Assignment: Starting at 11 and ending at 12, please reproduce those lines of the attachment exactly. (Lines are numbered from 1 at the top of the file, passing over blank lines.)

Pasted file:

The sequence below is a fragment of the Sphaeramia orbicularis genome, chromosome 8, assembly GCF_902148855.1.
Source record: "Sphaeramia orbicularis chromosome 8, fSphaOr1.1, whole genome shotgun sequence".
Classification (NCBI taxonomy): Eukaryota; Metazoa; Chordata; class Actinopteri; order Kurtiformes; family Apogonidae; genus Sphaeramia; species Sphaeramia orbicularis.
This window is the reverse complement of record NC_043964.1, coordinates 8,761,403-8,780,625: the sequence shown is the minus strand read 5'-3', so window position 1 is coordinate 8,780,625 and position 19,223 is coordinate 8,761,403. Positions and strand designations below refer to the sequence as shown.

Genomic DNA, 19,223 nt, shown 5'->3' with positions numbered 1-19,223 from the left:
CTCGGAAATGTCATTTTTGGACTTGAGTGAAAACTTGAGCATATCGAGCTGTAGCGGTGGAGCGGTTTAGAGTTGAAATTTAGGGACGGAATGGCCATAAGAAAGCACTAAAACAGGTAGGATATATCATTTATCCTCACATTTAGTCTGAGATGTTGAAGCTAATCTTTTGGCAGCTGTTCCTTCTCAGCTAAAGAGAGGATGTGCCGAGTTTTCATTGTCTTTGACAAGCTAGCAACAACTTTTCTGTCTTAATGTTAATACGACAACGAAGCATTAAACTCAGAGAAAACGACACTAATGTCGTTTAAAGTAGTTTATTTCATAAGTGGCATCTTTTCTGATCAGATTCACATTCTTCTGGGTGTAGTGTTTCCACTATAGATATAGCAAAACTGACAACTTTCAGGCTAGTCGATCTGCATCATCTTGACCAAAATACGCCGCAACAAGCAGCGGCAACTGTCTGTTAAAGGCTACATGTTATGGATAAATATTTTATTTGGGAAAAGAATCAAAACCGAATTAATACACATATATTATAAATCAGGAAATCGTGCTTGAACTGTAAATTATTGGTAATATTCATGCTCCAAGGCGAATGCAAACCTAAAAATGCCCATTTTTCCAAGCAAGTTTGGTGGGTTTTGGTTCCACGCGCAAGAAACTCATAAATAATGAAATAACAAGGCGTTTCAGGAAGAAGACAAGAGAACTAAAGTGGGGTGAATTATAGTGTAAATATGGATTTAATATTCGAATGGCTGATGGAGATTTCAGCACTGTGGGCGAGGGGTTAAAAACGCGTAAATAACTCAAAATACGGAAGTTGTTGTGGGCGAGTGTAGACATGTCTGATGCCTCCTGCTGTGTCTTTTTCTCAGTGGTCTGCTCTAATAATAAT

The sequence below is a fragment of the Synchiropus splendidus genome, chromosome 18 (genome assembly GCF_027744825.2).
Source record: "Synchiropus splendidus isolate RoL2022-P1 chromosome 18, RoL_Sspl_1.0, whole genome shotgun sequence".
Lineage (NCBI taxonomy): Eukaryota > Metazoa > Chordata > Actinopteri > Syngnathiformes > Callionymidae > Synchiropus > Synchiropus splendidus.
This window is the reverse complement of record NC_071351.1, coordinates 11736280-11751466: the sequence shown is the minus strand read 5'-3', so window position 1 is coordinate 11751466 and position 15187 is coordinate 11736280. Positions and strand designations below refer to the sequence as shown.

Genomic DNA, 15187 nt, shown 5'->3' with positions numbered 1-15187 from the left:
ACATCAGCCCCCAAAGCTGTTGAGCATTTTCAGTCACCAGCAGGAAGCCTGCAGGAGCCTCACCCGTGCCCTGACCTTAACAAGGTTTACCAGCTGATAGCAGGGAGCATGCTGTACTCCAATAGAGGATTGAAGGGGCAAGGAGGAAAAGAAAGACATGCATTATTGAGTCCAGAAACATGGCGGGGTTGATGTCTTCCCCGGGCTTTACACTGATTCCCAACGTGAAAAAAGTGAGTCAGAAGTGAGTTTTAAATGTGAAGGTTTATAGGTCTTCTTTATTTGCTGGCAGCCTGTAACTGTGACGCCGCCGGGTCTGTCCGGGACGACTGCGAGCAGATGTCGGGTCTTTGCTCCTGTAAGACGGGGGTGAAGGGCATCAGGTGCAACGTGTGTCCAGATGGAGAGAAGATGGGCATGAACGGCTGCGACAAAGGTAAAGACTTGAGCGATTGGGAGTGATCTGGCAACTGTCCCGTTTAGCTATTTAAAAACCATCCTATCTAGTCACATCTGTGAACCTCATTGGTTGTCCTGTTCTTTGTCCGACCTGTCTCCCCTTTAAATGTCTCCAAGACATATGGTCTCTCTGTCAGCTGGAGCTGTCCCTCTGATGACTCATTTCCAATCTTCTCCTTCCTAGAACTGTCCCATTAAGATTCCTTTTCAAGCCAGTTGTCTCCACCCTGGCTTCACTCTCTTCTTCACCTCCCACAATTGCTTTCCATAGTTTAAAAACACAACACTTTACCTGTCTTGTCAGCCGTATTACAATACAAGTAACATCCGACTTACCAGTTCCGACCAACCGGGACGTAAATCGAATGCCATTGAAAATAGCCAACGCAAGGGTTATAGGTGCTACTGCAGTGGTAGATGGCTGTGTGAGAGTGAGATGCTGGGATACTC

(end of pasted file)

Genomic DNA, 15187 nt, shown 5'->3' with positions numbered 1-15187 from the left:
ACATCAGCCCCCAAAGCTGTTGAGCATTTTCAGTCACCAGCAGGAAGCCTGCAGGAGCCTCACCCGTGCCCTGACCTTAACAAGGTTTACCAGCTGATAGCAGGGAGCATGCTGTACTCCAATAGAGGATTGAAGGGGCAAGGAGGAAAAGAAAGACATGCATTATTGAGTCCAGAAACATGGCGGGGTTGATGTCTTCCCCGGGCTTTACACTGATTCCCAACGTGAAAAAAGTGAGTCAGAAGTGAGTTTTAAATGTGAAGGTTTATAGGTCTTCTTTATTTGCTGGCAGCCTGTAACTGTGACGCCGCCGGGTCTGTCCGGGACGACTGCGAGCAGATGTCGGGTCTTTGCTCCTGTAAGACGGGGGTGAAGGGCATCAGGTGCAACGTGTGTCCAGATGGAGAGAAGATGGGCATGAACGGCTGCGACAAAGGTAAAGACTTGAGCGATTGGGAGTGATCTGGCAACTGTCCCGTTTAGCTATTTAAAAACCATCCTATCTAGTCACATCTGTGAACCTCATTGGTTGTCCTGTTCTTTGTCCGACCTGTCTCCCCTTTAAATGTCTCCAAGACATATGGTCTCTCTGTCAGCTGGAGCTGTCCCTCTGATGACTCATTTCCAATCTTCTCCTTCCTAGAACTGTCCCATTAAGATTCCTTTTCAAGCCAGTTGTCTCCACCCTGGCTTCACTCTCTTCTTCACCTCCCACAATTGCTTTCCATAGTTTAAAAACACAACACTTTACCTGTCTTGTCAGCCGTATTACAATACAAGTAACATCCGACTTACCAGTTCCGACCAACCGGGACGTAAATCGAATGCCATTGAAAATAGCCAACGCAAGGGTTATAGGTGCTACTGCAGTGGTAGATGGCTGTGTGAGAGTGAGATGCTGGGATACTC